Enjoy Christmas 2014 while reading about Christmas 1991!
Sadly, I do not have an Xbox One or Ps4, but the holidays are always my favorite time of the year for gaming. Not sure if it’s my fond memories of playing Goldeneye multiplayer with my brother over break or the time I received a Sega Saturn complete with Die Hard Arcade and Virtua Cop 2. Well, I decided to channel my holiday blues and write this article to share with my fellow Laser Timers, one of my fondest video game Christmas memories.
I was about nine years old, and even at that young age I knew that my Nintendo just wasn’t cutting it anymore. Luckily, Sega was about to release its new console soon, and it claimed to have 16-bit technology! That was eight more than my geriatric NES, so I knew if I could get one it may very well blow my impressionable mind. I had only one person to turn to for answers. My uncle was a huge gamer, and I attribute my love for gaming all to him. During one fateful trip to his house, he fired up his most recent gaming purchase — you guessed it — a recently released Sega Genesis. This black box was sleek and even had a headphone jack with an independent volume slider, so I could finally game after 8 PM without my parents knowing. This thought was quickly interrupted by some blue thing running across a “massive” 27 inch CRT screen — so fast that I couldn’t process what I was seeing, only able to utter the words “16 bits.” I knew at that moment that the only thing I wanted for Christmas was a Sega Genesis.
After a quick search of my favorite book at the time (the Toys R Us wish book), I located it. I quickly showed my mother, and she did her best to entertain the idea of getting another gaming system. But I knew going in it was a hard sell and realized if I was going to make this thing happen I would have to take it to the next level. In the months leading up to Christmas, I was engulfed in a full-on Genesis PR blitz that culminated in an arts-and-crafts project that I am sure swayed at least my father. The week before Christmas break, my teacher tasked all her students to make something out of popsicle sticks for our parents as an early Christmas gift. Seeing this as an opportunity for a final push, I glued a bunch of sticks together, painted it all black with a magic marker, and topped it off with the word “Sega,” written in a scented white magic marker. When I presented my parents with this black pile of popsicle sticks, they recognized my desperation and understood just how deep I had fallen down the Sega hole.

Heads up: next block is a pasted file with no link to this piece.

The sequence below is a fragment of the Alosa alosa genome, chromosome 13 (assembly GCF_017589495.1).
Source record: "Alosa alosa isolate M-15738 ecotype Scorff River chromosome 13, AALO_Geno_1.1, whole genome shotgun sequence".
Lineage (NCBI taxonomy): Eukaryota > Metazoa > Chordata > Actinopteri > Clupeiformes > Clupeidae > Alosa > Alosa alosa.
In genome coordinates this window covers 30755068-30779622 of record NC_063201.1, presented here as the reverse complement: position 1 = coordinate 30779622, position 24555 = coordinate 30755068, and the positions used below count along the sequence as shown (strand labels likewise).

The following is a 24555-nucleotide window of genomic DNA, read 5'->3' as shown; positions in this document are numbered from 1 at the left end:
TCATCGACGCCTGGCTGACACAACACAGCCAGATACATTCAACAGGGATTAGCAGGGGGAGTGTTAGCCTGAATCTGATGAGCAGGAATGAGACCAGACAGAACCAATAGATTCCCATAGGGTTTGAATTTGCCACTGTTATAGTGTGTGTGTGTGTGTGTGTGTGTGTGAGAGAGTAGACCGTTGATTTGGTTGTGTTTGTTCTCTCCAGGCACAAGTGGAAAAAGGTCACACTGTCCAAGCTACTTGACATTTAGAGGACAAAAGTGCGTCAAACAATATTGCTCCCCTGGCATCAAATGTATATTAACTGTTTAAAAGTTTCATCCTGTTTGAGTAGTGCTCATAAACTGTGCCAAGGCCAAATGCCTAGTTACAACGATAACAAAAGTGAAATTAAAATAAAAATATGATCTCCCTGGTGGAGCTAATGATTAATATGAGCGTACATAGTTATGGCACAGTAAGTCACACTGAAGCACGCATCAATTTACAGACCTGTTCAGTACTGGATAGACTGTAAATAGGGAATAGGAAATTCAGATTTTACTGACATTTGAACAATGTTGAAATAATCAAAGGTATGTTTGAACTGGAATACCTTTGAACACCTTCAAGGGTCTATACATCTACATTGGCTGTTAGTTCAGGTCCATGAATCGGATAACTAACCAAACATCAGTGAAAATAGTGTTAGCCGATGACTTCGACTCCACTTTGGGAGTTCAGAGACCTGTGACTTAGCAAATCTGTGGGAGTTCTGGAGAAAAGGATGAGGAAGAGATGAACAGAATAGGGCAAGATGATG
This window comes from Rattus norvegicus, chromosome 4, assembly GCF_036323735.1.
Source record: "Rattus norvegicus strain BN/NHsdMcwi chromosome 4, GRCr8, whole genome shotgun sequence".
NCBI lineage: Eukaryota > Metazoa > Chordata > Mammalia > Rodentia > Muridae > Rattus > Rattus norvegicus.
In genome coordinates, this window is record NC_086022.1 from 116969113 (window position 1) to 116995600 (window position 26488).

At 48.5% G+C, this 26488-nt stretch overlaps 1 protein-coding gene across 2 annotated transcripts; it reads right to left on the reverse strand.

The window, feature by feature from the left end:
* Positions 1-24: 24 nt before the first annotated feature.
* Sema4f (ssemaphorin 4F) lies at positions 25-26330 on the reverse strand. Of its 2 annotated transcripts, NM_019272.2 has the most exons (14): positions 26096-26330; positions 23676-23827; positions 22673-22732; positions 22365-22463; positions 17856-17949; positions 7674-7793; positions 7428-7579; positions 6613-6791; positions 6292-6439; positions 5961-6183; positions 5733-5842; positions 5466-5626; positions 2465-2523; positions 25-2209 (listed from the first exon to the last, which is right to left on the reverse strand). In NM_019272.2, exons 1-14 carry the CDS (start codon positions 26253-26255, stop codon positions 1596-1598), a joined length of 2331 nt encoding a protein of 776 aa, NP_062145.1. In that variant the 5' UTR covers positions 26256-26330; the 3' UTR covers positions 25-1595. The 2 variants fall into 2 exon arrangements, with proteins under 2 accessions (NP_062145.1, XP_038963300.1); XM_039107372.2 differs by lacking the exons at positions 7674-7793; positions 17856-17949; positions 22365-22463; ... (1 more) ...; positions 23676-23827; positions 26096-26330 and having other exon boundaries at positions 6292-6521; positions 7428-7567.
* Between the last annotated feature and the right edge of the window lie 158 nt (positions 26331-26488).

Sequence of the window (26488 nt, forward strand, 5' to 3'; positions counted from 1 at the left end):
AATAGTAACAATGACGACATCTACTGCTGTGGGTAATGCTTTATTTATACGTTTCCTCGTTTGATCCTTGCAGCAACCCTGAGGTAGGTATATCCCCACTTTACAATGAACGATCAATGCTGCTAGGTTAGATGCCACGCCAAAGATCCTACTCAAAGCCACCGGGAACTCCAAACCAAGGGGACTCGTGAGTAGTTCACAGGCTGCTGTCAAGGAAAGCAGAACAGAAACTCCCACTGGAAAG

With a week left til Christmas and all my efforts to locate a Sega Genesis-sized box in my parents’ closet proving futile, I knew It was time to get my hands dirty. Anyone who grew up with a younger brother or sister knows how valuable a dual gift can be. If you can convince your parents that you are willing to share a gift, it not only saves them time and money, but allows you and your sibling to raise the stakes of what you ask for. My brother would have only been about five years old, but it was the perfect age to coerce him into thinking he really wanted a Sega Genesis and not some lame “pet monster.” I know it’s about as low as you can go to screw someone out of their Christmas gift for your own gain, but it was for “16 bit graphics!”
This guy knows what I’m talking about.